Organisers of the London Olympics have reached an out-of-court settlement over the disputed origins of the cauldron design that formed the centrepiece of the opening ceremony.
The startling cauldron of copper petals that rose up to form a flaming flower had been hailed as one of the most original in the history of the Games, and another triumph for the highly regarded British designer
The acknowledgement, which comes with an undisclosed financial settlement, follows a year of legal wrangling since the Guardian revealed striking similarities between the cauldron and a design for a pavilion developed by Atopia.
Their proposal was pitched to Locog between 2006 and 2008, several years before Heatherwick was involved, when the practice was engaged in a consulting and tender process for a project to showcase sustainability values during the Games, called the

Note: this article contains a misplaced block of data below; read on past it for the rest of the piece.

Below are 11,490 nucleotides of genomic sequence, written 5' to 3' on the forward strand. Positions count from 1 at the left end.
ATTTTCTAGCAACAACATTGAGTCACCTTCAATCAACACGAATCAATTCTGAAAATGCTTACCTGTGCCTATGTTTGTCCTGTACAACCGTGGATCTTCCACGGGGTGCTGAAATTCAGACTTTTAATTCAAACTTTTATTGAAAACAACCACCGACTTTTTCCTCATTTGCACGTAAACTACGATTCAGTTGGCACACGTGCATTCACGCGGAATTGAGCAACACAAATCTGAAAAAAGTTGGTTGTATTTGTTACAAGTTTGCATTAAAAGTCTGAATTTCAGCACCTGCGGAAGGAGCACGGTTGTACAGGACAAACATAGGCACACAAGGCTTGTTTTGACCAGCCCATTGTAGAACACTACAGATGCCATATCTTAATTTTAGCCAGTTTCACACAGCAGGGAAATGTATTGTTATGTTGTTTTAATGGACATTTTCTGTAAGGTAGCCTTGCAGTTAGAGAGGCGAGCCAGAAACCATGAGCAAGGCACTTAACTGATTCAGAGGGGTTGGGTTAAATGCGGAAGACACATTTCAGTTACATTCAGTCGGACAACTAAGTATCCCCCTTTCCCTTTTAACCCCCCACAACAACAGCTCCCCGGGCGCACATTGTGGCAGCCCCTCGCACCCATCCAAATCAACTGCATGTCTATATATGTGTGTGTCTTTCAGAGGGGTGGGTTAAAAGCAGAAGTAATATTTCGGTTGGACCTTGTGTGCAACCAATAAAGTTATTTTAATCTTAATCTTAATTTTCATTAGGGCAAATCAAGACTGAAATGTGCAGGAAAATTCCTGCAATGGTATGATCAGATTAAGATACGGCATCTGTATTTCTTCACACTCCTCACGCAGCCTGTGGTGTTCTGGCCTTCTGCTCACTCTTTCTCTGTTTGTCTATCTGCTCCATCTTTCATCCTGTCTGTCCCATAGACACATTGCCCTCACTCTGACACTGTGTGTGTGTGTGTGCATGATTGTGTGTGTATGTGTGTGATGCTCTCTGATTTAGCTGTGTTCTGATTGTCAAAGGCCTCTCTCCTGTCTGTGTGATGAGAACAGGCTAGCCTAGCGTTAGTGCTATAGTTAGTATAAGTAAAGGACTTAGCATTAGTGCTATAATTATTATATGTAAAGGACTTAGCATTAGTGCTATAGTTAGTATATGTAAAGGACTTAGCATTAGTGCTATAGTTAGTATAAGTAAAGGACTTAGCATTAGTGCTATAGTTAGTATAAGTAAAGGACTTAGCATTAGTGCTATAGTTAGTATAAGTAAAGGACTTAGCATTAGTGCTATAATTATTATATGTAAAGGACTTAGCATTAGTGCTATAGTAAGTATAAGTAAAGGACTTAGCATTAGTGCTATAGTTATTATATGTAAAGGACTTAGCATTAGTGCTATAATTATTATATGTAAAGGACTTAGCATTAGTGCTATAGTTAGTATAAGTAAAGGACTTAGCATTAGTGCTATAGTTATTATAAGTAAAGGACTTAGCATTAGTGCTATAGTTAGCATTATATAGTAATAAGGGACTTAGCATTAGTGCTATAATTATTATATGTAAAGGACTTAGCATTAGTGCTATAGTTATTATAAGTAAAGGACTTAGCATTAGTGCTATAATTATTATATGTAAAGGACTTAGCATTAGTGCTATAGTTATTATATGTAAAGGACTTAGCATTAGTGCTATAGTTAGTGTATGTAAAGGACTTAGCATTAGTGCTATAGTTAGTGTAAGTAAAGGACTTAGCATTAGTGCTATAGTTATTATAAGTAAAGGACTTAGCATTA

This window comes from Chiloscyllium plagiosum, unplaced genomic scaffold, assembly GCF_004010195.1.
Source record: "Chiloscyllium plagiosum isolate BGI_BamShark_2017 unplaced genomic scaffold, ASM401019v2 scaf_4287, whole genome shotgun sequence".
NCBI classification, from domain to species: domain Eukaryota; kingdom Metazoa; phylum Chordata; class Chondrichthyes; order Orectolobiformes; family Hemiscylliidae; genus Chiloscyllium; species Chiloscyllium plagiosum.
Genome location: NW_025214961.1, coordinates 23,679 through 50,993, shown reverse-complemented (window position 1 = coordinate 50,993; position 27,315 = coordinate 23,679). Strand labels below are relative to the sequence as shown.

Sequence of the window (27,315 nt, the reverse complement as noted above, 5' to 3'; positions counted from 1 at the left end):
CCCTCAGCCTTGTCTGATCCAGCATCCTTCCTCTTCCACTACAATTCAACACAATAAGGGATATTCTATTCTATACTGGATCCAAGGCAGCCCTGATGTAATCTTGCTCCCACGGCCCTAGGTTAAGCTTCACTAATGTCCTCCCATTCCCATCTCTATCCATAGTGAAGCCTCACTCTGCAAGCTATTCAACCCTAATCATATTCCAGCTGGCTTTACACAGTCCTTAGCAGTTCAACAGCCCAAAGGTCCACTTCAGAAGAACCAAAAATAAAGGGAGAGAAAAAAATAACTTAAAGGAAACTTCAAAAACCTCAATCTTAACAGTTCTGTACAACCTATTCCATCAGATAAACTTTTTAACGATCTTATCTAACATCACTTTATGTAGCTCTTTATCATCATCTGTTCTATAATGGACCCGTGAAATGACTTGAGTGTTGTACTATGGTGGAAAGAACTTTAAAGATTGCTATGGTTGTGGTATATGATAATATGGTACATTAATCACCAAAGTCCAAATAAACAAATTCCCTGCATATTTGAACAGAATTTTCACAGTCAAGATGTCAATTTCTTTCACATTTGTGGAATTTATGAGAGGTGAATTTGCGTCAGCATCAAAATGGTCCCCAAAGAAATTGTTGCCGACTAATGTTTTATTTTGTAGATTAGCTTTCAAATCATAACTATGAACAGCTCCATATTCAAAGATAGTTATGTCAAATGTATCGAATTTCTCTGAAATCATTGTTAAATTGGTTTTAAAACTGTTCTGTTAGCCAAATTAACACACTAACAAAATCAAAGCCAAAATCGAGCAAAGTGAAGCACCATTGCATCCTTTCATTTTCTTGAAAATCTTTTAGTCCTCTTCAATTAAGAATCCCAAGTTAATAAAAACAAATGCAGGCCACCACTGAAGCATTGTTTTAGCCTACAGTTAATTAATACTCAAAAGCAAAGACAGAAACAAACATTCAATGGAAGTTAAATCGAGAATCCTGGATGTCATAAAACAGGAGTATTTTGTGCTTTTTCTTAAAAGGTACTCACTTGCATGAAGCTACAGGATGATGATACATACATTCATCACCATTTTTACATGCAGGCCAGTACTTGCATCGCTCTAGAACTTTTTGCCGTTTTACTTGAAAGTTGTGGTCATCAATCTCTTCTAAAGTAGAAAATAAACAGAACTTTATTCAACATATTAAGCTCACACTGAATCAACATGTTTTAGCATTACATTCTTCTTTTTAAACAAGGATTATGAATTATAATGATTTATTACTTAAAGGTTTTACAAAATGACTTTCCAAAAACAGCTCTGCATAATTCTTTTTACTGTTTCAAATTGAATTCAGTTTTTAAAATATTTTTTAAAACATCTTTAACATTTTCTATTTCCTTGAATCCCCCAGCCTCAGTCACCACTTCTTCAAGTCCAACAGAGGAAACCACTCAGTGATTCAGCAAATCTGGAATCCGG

In a settlement that states no admission of liability, Locog acknowledged that Atopia came up with several key features, including the real-time construction of a pavilion from more than 200 flower-shaped forms, one for each participating nation; the fact these elements would be brought in by "bearers" and passed on to the "next generation" to be planted to form the pavilion; and that the flower-shaped forms be returned to participating nations after the Games.
All of these were evident in the cauldron's final form, which has now been enshrined in a purpose-built gallery at the
But Heatherwick remains adamant his design was not influenced.
"I knew nothing of this settlement until today," he said. "I can't help but feel saddened by what seems like cynical timing to coincide with the opening of the
The Guardian's story on design dispute
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